Who said Prof Sharpe had left the field? New paper on defending PACE: Sharpe and Chalder

Countrygirl

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(I cannot bring myself to post this under 'Research'.)

After 'quiting the field sue to those 'trolling' patients early this week................Sharpe is baaaack.........again defending PACE against Wilshire, Courtney et al.

Anyone like to pick the bones out of this?


https://bmcpsychology.biomedcentral...tkornNMyStpR4nNQbvXAHYVeqXf3sJUZRsPcCVbIYgSGM

PACE was a large carefully designed and intensively monitored clinical trial of different non-drug treatments for CFS. Like all trials, it had limitations that are clearly described in the papers reporting it. However, after carefully reviewing Wilshire et al’s criticisms of the PACE trial findings, we can find no good reason to change its conclusions.
We therefore restate that the PACE trial found that both CBT and GET, when given appropriately as supplements to specialist medical care, are more effective in improving both fatigue and physical functioning in people with CFS, than are APT and SMC alone.
 

Hip

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In this paper they say:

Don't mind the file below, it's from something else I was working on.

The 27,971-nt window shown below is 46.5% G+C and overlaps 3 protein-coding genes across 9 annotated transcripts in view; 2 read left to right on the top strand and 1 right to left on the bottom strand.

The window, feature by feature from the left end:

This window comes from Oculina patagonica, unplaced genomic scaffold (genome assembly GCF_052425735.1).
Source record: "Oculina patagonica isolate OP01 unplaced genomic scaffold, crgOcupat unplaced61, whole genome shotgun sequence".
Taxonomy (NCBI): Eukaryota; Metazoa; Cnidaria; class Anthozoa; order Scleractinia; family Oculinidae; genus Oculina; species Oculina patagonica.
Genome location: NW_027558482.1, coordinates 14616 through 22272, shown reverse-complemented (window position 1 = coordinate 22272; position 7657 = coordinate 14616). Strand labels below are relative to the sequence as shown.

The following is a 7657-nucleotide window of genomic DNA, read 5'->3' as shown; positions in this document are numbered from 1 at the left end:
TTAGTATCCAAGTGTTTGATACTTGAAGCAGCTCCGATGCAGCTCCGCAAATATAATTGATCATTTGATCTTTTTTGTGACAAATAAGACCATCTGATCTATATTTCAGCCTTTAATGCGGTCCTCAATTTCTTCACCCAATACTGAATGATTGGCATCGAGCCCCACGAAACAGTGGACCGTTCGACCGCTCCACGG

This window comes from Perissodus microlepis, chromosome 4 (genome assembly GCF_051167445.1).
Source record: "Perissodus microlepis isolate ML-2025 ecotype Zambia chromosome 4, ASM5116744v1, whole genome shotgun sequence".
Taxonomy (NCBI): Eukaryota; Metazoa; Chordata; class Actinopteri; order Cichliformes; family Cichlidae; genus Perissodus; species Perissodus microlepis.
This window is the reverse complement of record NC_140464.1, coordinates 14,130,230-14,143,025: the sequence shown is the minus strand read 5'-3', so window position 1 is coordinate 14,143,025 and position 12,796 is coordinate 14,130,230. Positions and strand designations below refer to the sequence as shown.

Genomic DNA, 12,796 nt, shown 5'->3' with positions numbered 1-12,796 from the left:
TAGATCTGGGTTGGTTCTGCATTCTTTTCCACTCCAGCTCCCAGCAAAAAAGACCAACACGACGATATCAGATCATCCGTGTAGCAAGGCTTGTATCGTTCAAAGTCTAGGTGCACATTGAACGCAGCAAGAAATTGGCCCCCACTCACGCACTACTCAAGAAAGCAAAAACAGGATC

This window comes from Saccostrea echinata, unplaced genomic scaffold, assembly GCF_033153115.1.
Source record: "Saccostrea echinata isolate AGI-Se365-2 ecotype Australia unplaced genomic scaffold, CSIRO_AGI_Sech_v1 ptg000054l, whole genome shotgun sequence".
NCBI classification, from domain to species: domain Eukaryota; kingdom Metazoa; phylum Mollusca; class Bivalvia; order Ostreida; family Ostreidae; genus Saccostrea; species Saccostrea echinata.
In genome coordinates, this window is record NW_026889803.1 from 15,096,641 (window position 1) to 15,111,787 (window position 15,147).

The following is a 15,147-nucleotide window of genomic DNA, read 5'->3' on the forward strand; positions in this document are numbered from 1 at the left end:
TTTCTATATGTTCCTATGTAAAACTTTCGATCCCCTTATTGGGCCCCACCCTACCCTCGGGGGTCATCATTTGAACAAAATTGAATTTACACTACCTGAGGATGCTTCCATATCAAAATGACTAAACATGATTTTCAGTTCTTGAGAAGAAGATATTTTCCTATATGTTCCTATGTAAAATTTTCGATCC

In our paper we explored a number of definitions of recovery using various thresholds on a number of trial outcome variables.
How can you "explore definitions of recovery"? Recovery is a clearcut term. It means you've got better and are no longer ill.

If like the PACE trial authors you start manipulating the meaning of words like "recovery" to make it look as if your treatment works, it's rather dubious.

In the PACE trial, they effectively define recovery as "temporarily feeling better", rather than any long-term improvement. This is what they said in PACE:
Recovery may be taken to imply that the patient has made a transition from ill health to remission and also is at little risk of recurrence (Nisenbaum et al. 2003).

Although we can measure remission, we cannot be certain of the risk of recurrence without long-term follow-up; we therefore use the term ‘recovery’ in this paper to mean recovery from the current episode of the illness.
 

Diwi9

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In this paper they say:


How can you "explore definitions of recovery"? Recovery is a clearcut term. It means you've got better and are no longer ill.

If like the PACE trial authors you start manipulating the meaning of words like "recovery" to make it look as if your treatment works, it's rather dubious.

In the PACE trial, they effectively define recovery as "temporarily feeling better", rather than any long-term improvement. This is what they said in PACE:
So, every other measure can be self-report, except a patient's observation of their own recovery?!